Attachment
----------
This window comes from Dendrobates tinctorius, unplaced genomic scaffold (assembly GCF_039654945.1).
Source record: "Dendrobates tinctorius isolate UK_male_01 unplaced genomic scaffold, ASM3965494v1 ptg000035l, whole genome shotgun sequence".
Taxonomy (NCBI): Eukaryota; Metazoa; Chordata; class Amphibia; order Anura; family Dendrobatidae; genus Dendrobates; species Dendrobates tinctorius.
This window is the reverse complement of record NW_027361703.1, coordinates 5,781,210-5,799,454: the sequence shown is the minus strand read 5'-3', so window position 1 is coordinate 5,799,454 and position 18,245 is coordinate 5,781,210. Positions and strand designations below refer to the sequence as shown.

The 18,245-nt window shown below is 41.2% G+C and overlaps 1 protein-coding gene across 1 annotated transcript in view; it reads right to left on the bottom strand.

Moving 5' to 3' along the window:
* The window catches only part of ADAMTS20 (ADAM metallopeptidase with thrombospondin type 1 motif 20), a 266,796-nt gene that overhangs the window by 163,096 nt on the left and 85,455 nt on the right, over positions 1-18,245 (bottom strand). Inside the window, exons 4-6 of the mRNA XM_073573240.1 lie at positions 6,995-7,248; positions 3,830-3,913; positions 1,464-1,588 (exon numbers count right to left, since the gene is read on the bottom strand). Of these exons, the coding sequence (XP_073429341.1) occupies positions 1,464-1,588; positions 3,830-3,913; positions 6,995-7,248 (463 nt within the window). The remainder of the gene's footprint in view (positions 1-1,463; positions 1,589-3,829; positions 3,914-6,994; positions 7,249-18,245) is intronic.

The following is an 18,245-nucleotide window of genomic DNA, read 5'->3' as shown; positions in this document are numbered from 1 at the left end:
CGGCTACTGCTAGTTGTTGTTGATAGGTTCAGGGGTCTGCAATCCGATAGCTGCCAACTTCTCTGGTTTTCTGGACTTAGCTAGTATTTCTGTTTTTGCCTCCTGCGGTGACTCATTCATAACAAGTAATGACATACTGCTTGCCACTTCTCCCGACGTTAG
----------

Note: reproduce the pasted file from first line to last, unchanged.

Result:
This window comes from Dendrobates tinctorius, unplaced genomic scaffold (assembly GCF_039654945.1).
Source record: "Dendrobates tinctorius isolate UK_male_01 unplaced genomic scaffold, ASM3965494v1 ptg000035l, whole genome shotgun sequence".
Taxonomy (NCBI): Eukaryota; Metazoa; Chordata; class Amphibia; order Anura; family Dendrobatidae; genus Dendrobates; species Dendrobates tinctorius.
This window is the reverse complement of record NW_027361703.1, coordinates 5,781,210-5,799,454: the sequence shown is the minus strand read 5'-3', so window position 1 is coordinate 5,799,454 and position 18,245 is coordinate 5,781,210. Positions and strand designations below refer to the sequence as shown.

The 18,245-nt window shown below is 41.2% G+C and overlaps 1 protein-coding gene across 1 annotated transcript in view; it reads right to left on the bottom strand.

Moving 5' to 3' along the window:
* The window catches only part of ADAMTS20 (ADAM metallopeptidase with thrombospondin type 1 motif 20), a 266,796-nt gene that overhangs the window by 163,096 nt on the left and 85,455 nt on the right, over positions 1-18,245 (bottom strand). Inside the window, exons 4-6 of the mRNA XM_073573240.1 lie at positions 6,995-7,248; positions 3,830-3,913; positions 1,464-1,588 (exon numbers count right to left, since the gene is read on the bottom strand). Of these exons, the coding sequence (XP_073429341.1) occupies positions 1,464-1,588; positions 3,830-3,913; positions 6,995-7,248 (463 nt within the window). The remainder of the gene's footprint in view (positions 1-1,463; positions 1,589-3,829; positions 3,914-6,994; positions 7,249-18,245) is intronic.

The following is an 18,245-nucleotide window of genomic DNA, read 5'->3' as shown; positions in this document are numbered from 1 at the left end:
CGGCTACTGCTAGTTGTTGTTGATAGGTTCAGGGGTCTGCAATCCGATAGCTGCCAACTTCTCTGGTTTTCTGGACTTAGCTAGTATTTCTGTTTTTGCCTCCTGCGGTGACTCATTCATAACAAGTAATGACATACTGCTTGCCACTTCTCCCGACGTTAG